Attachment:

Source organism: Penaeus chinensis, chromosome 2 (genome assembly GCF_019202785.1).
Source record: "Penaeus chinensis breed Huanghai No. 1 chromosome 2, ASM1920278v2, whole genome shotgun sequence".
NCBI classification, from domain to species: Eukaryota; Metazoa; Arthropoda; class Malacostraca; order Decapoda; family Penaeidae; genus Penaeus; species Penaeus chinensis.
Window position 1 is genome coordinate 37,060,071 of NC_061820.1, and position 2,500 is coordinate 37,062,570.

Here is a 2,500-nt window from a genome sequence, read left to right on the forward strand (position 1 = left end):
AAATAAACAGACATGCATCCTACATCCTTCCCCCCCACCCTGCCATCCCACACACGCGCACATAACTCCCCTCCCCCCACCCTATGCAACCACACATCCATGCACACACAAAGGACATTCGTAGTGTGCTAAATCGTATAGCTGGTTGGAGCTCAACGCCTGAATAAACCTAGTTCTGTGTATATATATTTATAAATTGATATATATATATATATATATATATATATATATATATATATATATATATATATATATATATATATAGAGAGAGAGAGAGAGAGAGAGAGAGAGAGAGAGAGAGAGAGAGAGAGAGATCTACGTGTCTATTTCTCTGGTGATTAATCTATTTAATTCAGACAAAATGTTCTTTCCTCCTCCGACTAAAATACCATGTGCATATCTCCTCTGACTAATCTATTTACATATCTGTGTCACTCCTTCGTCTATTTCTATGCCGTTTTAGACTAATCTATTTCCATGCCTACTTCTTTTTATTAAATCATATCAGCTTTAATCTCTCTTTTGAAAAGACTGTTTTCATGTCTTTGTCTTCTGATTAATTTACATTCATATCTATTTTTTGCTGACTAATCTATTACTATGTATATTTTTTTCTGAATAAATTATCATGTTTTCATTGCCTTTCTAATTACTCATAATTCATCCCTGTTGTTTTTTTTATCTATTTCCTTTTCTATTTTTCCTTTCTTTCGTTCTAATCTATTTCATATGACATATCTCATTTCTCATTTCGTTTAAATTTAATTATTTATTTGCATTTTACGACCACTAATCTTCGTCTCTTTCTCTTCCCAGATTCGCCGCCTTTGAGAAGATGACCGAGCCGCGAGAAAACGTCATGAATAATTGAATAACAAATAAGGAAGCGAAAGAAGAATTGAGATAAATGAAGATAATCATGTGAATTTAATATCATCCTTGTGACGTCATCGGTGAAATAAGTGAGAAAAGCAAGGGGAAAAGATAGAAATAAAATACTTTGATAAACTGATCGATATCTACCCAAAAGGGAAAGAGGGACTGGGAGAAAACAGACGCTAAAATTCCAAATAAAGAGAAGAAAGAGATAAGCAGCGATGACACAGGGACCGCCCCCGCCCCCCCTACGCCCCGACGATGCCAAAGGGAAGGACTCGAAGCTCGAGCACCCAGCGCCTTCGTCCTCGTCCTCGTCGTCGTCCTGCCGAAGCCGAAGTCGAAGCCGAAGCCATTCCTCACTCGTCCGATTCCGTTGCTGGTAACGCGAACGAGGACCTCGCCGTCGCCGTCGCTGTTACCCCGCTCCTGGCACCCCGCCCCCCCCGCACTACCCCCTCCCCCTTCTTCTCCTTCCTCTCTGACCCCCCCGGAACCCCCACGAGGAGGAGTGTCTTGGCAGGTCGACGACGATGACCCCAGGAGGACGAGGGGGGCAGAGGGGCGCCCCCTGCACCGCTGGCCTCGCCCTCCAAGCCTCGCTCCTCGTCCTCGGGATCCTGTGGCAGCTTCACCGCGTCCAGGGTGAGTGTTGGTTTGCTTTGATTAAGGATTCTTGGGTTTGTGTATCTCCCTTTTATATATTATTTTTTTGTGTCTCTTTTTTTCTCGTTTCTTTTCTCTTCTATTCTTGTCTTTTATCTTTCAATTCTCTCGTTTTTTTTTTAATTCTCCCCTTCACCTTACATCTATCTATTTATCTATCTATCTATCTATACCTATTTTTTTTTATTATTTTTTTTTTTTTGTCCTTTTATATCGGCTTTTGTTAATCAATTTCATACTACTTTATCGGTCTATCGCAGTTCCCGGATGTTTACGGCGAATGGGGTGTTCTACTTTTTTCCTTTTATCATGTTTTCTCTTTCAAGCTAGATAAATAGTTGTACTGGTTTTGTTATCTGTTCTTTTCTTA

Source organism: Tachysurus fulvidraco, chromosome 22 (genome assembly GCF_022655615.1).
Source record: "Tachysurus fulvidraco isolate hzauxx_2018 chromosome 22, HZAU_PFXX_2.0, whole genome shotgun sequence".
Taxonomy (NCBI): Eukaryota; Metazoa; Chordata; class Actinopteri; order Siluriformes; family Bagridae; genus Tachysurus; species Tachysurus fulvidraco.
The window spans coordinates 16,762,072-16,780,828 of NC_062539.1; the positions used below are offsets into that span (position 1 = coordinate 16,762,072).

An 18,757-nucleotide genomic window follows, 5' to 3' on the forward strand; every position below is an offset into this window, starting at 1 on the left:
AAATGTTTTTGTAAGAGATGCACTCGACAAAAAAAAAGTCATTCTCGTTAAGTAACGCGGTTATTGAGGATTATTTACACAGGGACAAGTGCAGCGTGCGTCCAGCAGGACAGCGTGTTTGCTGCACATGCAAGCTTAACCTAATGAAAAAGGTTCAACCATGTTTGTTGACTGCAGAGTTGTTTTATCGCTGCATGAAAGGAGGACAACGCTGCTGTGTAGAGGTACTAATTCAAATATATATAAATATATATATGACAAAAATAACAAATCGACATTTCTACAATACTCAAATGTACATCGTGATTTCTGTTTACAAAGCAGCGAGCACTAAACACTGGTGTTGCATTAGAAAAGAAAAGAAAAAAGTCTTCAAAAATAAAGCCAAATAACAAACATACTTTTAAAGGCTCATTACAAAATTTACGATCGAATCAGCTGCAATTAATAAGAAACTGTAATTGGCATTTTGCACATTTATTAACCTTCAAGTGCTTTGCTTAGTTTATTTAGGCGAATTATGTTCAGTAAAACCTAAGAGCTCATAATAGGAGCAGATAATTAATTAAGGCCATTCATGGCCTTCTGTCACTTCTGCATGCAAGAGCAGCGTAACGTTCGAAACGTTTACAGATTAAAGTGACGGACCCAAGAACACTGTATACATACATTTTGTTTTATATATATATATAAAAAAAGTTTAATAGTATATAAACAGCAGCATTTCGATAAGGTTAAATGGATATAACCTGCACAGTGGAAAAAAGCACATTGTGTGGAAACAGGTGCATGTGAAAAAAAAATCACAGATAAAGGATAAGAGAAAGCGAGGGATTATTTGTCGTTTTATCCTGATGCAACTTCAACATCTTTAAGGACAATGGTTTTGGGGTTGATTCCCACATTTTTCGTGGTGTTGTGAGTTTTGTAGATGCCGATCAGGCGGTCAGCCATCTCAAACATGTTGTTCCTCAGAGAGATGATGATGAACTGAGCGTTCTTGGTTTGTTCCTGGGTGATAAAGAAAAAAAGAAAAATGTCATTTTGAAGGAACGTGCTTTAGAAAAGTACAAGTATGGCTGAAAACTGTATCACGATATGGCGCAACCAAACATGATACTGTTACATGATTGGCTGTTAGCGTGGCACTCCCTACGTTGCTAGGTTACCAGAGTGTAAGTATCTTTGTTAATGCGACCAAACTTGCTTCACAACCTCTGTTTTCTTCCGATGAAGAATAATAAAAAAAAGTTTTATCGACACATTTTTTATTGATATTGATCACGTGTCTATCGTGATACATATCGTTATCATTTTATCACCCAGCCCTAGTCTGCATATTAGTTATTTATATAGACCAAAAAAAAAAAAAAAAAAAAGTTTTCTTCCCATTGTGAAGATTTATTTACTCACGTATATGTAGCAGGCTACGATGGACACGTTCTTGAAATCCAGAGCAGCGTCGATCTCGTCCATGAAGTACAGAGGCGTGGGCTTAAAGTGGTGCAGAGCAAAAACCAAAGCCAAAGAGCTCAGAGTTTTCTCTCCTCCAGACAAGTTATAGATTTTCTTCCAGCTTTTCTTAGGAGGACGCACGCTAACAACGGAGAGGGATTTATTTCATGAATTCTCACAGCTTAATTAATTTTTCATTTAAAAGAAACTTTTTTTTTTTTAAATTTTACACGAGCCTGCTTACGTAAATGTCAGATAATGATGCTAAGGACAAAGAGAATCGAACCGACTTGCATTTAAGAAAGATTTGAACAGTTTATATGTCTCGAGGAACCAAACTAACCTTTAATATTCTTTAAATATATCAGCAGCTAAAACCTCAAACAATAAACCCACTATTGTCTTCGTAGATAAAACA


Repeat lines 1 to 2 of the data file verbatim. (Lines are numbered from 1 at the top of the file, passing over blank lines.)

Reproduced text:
Source organism: Penaeus chinensis, chromosome 2 (genome assembly GCF_019202785.1).
Source record: "Penaeus chinensis breed Huanghai No. 1 chromosome 2, ASM1920278v2, whole genome shotgun sequence".